There is mounting concern in Australia about the nature and extent of country’s housing affordability crisis. Expressions of distress are not limited to the middle income households who are locked out of the Great Australian Dream of home ownership. There is heightened interest from advocates of low income households and an opposition political party. Moreover, Australia's overvalued housing is receiving renewed attention in international circles.
Part of this attention is attributable to the 7th Annual Demographia International Housing Affordability Survey, which was released in late January. The Demographia Survey, which I co-author with Hugh Pavletich of Performance Urban Planning in Christchurch (New Zealand) covered 325 Metropolitan markets in seven nations (United States, United Kingdom, Canada, Australia, Ireland, New Zealand and Hong Kong, in China). The Survey assesses housing affordability using the United Nations and World Bank recommended measure of median house price divided by median household income (the Median Multiple). The data shows housing to be severely unaffordable in Australia, which was the most unaffordable nation included in the survey.
In response, Michael Perusco of Melbourne's Sacred Heart Mission and chairman of the Council to Homeless Persons called the affordability statistics "alarming.“ He added he was not surprised by the housing affordability data, noting the stress on the people he serves caused by inflated prices.
Kirsten Moore recently reported in these pages on the statement by the Australian Green party. Senator Scott Ludlam, the party's shadow minister (spokesperson) for housing called Australia's housing affordability a "world-class outrage." He went on to say "When a family or an individual has to spend so much of their income on paying their mortgage, it has a seriously adverse affect on their education and training opportunities, on their investment opportunities and on their ability to pay for services like health care and child care."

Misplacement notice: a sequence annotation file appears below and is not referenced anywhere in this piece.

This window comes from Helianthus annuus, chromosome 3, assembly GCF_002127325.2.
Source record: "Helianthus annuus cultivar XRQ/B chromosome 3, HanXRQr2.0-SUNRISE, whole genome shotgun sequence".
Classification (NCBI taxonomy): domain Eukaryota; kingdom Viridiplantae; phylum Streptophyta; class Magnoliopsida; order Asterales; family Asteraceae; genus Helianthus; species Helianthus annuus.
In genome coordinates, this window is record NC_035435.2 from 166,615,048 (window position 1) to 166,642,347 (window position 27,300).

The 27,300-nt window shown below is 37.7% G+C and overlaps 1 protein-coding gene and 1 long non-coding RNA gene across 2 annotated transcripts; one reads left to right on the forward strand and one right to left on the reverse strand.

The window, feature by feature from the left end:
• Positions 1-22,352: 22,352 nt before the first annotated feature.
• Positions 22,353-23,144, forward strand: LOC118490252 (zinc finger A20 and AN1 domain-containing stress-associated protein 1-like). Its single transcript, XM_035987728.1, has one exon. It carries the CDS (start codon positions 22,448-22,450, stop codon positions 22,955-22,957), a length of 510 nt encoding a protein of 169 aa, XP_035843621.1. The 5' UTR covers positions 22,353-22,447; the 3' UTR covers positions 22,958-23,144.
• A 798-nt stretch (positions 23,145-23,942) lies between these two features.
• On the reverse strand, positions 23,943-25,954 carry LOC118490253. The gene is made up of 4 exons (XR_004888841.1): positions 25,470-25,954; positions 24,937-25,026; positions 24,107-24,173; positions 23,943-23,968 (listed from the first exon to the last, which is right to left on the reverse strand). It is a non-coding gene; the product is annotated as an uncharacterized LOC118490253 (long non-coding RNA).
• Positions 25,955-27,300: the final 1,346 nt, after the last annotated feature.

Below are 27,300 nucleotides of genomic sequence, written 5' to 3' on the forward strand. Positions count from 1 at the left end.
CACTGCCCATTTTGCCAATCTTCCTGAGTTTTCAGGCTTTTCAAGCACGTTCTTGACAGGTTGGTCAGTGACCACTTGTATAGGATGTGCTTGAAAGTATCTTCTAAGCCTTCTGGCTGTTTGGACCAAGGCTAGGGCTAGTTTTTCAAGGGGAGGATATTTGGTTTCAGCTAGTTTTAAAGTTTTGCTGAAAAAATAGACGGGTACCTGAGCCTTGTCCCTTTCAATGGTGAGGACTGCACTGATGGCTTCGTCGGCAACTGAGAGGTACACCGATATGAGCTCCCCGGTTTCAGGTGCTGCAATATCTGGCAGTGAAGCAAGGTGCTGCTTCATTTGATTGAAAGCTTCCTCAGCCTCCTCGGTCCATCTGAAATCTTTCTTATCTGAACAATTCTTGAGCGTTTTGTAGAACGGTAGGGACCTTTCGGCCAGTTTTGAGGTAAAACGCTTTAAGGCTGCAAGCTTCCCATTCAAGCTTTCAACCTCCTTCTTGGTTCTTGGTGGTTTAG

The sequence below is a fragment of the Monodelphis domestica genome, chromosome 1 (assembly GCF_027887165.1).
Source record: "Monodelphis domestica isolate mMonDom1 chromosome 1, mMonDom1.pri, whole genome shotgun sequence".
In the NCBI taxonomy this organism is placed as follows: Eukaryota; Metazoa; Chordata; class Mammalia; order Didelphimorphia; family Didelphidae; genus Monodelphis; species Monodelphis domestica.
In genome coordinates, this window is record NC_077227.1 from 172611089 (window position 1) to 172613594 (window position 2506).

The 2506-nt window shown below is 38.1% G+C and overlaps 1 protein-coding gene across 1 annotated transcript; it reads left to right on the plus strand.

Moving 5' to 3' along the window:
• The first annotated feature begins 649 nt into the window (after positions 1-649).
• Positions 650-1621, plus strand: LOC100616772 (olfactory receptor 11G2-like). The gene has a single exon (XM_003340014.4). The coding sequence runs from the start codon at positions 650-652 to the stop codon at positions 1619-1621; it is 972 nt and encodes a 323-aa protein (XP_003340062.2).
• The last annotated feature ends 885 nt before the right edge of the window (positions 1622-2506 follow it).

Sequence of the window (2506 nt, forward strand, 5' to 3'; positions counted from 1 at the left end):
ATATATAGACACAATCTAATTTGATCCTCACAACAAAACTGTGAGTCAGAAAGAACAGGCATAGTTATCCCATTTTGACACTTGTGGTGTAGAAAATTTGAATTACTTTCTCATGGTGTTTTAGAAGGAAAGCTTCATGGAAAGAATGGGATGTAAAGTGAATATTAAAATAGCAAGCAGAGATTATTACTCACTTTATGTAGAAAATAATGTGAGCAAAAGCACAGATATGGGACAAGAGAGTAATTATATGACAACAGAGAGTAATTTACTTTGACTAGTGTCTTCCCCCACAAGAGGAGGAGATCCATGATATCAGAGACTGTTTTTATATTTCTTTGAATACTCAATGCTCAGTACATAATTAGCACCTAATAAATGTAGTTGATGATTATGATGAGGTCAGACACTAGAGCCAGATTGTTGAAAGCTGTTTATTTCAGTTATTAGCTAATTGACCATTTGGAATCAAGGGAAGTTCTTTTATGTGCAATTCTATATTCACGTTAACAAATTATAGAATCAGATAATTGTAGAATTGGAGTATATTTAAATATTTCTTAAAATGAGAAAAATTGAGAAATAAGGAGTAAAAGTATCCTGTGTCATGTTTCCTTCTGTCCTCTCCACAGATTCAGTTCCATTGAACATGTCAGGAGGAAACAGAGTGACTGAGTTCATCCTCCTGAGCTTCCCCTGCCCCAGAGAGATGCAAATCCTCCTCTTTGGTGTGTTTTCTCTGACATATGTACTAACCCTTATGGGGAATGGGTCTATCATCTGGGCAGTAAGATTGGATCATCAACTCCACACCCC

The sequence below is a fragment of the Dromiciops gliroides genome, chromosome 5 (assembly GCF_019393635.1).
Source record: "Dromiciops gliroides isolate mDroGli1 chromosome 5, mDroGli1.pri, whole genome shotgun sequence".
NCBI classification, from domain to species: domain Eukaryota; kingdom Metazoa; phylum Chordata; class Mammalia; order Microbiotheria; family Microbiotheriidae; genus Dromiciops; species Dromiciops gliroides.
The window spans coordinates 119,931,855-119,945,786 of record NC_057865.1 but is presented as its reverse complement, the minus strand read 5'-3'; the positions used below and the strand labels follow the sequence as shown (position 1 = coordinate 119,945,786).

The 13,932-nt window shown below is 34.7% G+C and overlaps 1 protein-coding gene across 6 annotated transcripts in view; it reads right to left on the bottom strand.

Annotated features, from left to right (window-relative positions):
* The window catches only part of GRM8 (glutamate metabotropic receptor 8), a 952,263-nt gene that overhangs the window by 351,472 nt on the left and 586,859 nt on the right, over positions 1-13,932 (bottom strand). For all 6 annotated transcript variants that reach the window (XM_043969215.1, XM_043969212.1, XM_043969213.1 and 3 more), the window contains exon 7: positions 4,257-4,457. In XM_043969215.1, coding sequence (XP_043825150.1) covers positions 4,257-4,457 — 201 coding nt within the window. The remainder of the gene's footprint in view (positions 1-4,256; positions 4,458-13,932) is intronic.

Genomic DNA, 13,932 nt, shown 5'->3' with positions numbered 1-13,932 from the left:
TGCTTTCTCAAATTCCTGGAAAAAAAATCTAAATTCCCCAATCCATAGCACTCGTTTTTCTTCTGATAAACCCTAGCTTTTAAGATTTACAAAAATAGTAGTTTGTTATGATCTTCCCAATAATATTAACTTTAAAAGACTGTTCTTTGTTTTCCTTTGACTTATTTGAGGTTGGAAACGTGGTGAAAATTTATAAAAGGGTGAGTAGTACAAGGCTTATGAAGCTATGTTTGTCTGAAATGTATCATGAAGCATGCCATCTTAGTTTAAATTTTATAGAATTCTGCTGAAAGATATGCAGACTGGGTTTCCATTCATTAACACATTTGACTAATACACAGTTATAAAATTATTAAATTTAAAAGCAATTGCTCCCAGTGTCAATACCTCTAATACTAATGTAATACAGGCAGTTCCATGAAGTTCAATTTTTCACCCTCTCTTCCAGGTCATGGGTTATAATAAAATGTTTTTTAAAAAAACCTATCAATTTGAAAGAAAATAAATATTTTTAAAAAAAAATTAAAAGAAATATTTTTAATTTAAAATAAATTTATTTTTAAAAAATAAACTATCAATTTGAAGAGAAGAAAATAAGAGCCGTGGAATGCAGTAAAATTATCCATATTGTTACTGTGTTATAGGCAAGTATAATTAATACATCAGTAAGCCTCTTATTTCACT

The real estate industry also expressed concern. David Airey, president of the Real Estate Industry Association of Australia issued a statement in response to the Demographia Survey, saying that: "for the majority of Australian families the difference between household income and loan payments is narrowing quickly."
Various measures indicate that households with mortgage payments equaling 30 to 35 percent or more of their gross annual income on mortgage suffer from “mortgage stress." Mortgage stress has been spreading around Australia like invasive species. Last year's Demographia Survey showed that the median income household in Sydney would pay 57 percent of its income for a mortgage if it bought a median priced house in the current market. In Adelaide, the figure would have been 47 percent. Over the last year things have only gotten worse.
This is not merely a response to growth, or economic vitality. The median income household in the vibrant Dallas-Fort Worth region, for example, (larger than Sydney) would pay approximately 17 percent of their incomes for a mortgage on the median priced house. This is despite the fact that population growth and the demand for housing has been much greater in Dallas-Fort Worth than in Sydney (Figure 1).